BORIS JOHNSON is drawing up plans to put the country on a diet as part of a wider strategy to counter obesity, which is seen as a major risk factor in those impacted by coronavirus.
The 56-year-old prime minister is on a slimming regime himself, and is expected to outline plans by next month to increase fitness levels across the board after his hospitalisation due to the deadly virus back in April.
Johnson said on Monday (29) that Britons were significantly fatter than people in most of the rest of Europe.
Speaking to Times Radio, he said: “I have taken a very libertarian stance on obesity but actually when you look at the numbers, when you look at the pressure on the NHS, compare, I’m afraid this wonderful country of ours to other European countries, we are significantly fatter than most others, apart from the Maltese for some reason. It is an issue.
“Everybody knows that this is a tough one, but I think it’s something we all need to address.”
A top health department source told The Sunday Times that the government was serious about improving fitness levels in the UK.
“All the focus and energy is going to be on getting the nation fitter because, as the coronavirus has shown us, it will save lives,” he said..
“People have gone to extraordinary lengths to remain safe, including staying at home for the past 12 weeks, so encouraging them to eat more healthily and take more exercise should not be that difficult. This is clearly our moment because if people want to do their bit to beat this virus then losing weight would be the best thing they can do.”
The department has reportedly presented a series of proposals to No. 10 Downing Street as part of the strategy. They include better access to programmes ranging from family exercise schemes and healthy eating to bariatric surgery, which includes the fitting of gastric bands.
Other possible measures include banning price promotions such as “buy one, get one free” offers and unlimited refills on unhealthy foods and drinks, bringing in legislation to mandate calorie labelling for restaurants, cafés and takeaways, and increasing the number of outdoor gyms.
The newspaper quoted a Downing Street aide as saying that Johnson was “very keen” to take a more interventionist approach, despite his previous criticism of the “nanny state” and opposition to the sugar tax.
Highlighting his current fitness levels, the prime minister told Daily Mail he was “as fit as a butcher’s dog now”.
“Do you want me to do some press-ups to show you how fit I am?” he asked.
Dressed in a shirt and tie, Johnson got on the floor and went on to complete some pres- ups.
“The country is going to bounce forward, and I certainly feel full of beans. Never felt better,” he added.
Several experts have highlighted the impact of unhealthy diets and obesity on greater vulnerability to Covid-19.
“The elephant in the room is that the baseline general health in many Western populations was already in a horrendous state to begin with. In the UK and US, more than 60 per cent of adults are overweight or obese,” said Dr Aseem Malhotra, a London-based professor of evidence-based medicine, who has been campaigning on the issue of promoting a healthy diet to combat coronavirus.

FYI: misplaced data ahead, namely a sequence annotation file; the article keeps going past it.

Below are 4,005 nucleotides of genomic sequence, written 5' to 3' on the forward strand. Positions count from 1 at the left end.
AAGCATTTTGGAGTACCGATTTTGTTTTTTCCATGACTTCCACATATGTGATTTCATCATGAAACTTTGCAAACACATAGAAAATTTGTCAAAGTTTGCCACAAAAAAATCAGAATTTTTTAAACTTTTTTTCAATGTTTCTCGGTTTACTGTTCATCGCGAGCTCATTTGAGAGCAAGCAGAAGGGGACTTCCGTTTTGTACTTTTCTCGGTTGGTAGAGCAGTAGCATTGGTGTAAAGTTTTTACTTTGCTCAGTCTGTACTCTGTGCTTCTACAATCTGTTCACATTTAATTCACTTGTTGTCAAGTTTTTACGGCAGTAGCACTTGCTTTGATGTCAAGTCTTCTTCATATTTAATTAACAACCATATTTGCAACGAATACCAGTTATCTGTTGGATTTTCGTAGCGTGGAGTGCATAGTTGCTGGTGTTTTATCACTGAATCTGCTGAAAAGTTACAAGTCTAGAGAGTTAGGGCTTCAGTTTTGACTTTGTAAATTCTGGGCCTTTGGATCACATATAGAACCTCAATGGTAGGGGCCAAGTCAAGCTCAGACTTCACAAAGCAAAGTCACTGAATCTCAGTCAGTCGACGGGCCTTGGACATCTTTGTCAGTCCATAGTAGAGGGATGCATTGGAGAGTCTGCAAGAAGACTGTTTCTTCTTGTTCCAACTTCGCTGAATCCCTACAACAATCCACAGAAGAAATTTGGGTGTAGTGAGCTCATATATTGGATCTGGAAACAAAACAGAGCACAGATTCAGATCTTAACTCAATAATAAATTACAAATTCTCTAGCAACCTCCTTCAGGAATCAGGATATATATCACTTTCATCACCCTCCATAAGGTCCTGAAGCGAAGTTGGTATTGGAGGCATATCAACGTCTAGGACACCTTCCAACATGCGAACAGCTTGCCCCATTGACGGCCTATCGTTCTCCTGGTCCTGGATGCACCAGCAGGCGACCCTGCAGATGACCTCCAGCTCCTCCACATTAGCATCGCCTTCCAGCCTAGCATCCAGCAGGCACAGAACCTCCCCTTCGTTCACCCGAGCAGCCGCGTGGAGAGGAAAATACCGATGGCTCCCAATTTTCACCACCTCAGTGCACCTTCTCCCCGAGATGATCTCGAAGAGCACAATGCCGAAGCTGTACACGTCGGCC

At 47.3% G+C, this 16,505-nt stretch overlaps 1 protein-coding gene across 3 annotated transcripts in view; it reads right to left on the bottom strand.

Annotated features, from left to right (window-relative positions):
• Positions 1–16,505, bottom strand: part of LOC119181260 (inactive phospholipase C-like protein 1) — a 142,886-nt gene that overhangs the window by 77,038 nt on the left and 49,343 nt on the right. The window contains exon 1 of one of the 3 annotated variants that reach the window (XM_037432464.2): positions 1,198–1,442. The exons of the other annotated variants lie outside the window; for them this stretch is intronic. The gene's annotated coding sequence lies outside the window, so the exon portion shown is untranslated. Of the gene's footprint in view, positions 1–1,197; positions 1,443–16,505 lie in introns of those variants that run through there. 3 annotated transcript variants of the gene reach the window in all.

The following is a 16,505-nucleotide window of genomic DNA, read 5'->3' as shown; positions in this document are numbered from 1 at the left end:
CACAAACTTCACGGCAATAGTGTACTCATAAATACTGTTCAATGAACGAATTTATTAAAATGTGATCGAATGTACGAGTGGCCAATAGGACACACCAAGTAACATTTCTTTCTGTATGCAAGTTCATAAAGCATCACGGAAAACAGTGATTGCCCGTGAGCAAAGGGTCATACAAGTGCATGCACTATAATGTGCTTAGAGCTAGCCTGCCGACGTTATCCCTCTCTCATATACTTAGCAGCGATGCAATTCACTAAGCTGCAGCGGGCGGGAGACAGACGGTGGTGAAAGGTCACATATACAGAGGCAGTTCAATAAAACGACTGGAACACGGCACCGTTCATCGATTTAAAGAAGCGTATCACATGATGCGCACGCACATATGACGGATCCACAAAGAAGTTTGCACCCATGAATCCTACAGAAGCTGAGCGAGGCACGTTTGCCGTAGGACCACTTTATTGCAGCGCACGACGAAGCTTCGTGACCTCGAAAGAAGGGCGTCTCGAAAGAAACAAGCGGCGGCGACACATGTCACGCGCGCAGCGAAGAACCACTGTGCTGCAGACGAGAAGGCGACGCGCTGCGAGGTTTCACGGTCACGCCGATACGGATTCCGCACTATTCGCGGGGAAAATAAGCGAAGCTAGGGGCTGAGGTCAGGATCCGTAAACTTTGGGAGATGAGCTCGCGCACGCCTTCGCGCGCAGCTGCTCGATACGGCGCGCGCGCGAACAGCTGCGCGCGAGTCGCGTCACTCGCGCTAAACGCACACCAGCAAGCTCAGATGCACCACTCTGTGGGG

“India is particularly vulnerable, having a very high prevalence of lifestyle related diseases. Specifically, conditions such as Type 2 diabetes, high blood pressure, heart disease are three of the major risk factors for death from Covid-19. This is rooted in excess body fat, a cluster of conditions known as a metabolic syndrome.”
As part of a healthy lifestyle to combat the threat from the deadly virus, experts recommend giving up ultra-processed and packaged foods and swapping refined carbohydrates with wholefoods such as vegetables and fruits.
‘Road to recovery’
Johnson will launch a plan this week to get Britain “moving again” after the coronavirus lockdown, when the government will set out measures to boost infrastructure construction, said Home Secretary Priti Patel.
Johnson will make a speech on Tuesday to set out plans to fast-track building projects such as hospitals, schools, housing, and road and rail infrastructure, part of efforts to try to stem a fall in support for his government.
The British leader has been criticised for his response to the coronavirus crisis, with opposition parties and some scientists saying the government was too slow to bring in a lockdown, too slow to carry out widespread testing and not clear in its messaging.
But Johnson, who won a large majority at last year’s election, hopes to revive his fortunes by returning to his pledges to “level up” Britain by focusing spending on traditional Labour-supporting areas that backed his Conservative Party.
“It’s an important plan … As we move out of this awful, awful period of coronavirus, this dreadful disease, we want to get Britain moving again,” Patel told Sky News.
“We are building now very much a road to recovery, a roadmap, focusing on infrastructure right now … focused on roads, broadband, the type of things that effectively help to create jobs but also provide services and economic growth and opportunity around the country.”
Johnson’s office has dubbed the spending programme as: “build, build, build”.
“I think this is the moment for a Rooseveltian approach to the UK, really really moving forward,” the prime minister said.